The third novel in the critically acclaimed Westerman and Crowther historical mystery series reveals the dark secrets of Crowther’s past
England, 1783. For years, reclusive anatomist Gabriel Crowther has pursued his forensic studies—and the occasional murder investigation—far from his family estate. But an ancient tomb there will reveal a wealth of secrets. When laborers discover an extra body inside the tomb, the lure of the mystery brings Crowther home at last, accompanied by his partner in crime, the forthright Mrs. Harriet Westerman. What Crowther learns will rewrite his family’s past—and spill new blood in a land torn between old magic and modern justice.
The next installment in a series described as “CSI: Georgian England” (The New York Times Book Review), Island of Bones is a riveting tale that will captivate fans of Jacqueline Winspear and Charles Finch.
Robertson's superior third historical featuring anatomist Gabriel Crowther and widow Harriet Westerman (after 2012's Anatomy of Murder) makes the most of its revelations about Crowther's backstory. The powerful opening, set in 1751 London, shows Crowther (whose real name is Charles Penhaligon) on the eve of his brother Adair's execution for the stabbing murder of their father. Despite his sibling's denials, Crowther cannot credit them, given the circumstances Adair was found with the fatal weapon in his hand and initially confessed. After the hanging, the action flashes forward to 1783 Cumberland, where an extra corpse has been found in a tomb on the Penhaligon family estate. That discovery comes to the attention of Crowther, who, in the interim, has studied anatomy abroad and tried unsuccessfully to live out his days as a recluse. His investigation into the cadaver's provenance turns up a wealth of secrets that may shed new light on his family's dark history. First-rate prose and the deepening relationship between the two leads bode well for the longevity of this series.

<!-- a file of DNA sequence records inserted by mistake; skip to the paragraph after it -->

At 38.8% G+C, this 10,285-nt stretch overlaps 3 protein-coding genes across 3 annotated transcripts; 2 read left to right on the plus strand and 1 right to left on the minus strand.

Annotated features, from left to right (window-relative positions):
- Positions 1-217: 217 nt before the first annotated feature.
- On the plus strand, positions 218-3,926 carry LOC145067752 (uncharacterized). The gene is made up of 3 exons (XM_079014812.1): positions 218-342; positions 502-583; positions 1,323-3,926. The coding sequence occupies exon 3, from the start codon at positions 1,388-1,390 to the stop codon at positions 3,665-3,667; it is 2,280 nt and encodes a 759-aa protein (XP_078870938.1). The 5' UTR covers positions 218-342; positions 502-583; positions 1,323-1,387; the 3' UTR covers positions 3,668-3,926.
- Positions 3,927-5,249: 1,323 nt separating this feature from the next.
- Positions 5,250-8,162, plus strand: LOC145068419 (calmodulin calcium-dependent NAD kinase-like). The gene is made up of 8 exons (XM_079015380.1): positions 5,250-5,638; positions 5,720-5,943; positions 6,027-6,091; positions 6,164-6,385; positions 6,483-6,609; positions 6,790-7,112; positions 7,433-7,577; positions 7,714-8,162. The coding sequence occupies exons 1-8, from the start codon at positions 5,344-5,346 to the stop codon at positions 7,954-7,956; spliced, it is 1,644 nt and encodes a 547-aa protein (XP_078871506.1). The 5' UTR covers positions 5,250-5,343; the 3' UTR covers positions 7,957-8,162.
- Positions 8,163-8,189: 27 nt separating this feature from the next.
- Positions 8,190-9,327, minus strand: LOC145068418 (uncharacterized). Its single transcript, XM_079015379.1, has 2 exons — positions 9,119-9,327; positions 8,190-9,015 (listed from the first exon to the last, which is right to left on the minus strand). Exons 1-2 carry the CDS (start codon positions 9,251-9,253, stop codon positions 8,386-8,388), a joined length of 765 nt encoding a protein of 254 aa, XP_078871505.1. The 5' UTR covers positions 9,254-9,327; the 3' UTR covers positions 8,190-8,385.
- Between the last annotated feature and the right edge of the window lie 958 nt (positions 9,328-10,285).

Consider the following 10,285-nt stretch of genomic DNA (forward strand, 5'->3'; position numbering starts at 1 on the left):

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Interesting 18th century mystery series with well-drawn characters and complex plots. If you like historical detective novels including strong women and intelligent men, this is the series to read. Even the fascinating villain deserves a series of his own!
Not poorly written but a bit slow for me. It was hard to stay interested. I don't understand the excellent ratings, but perhaps it just isn't my kind of story.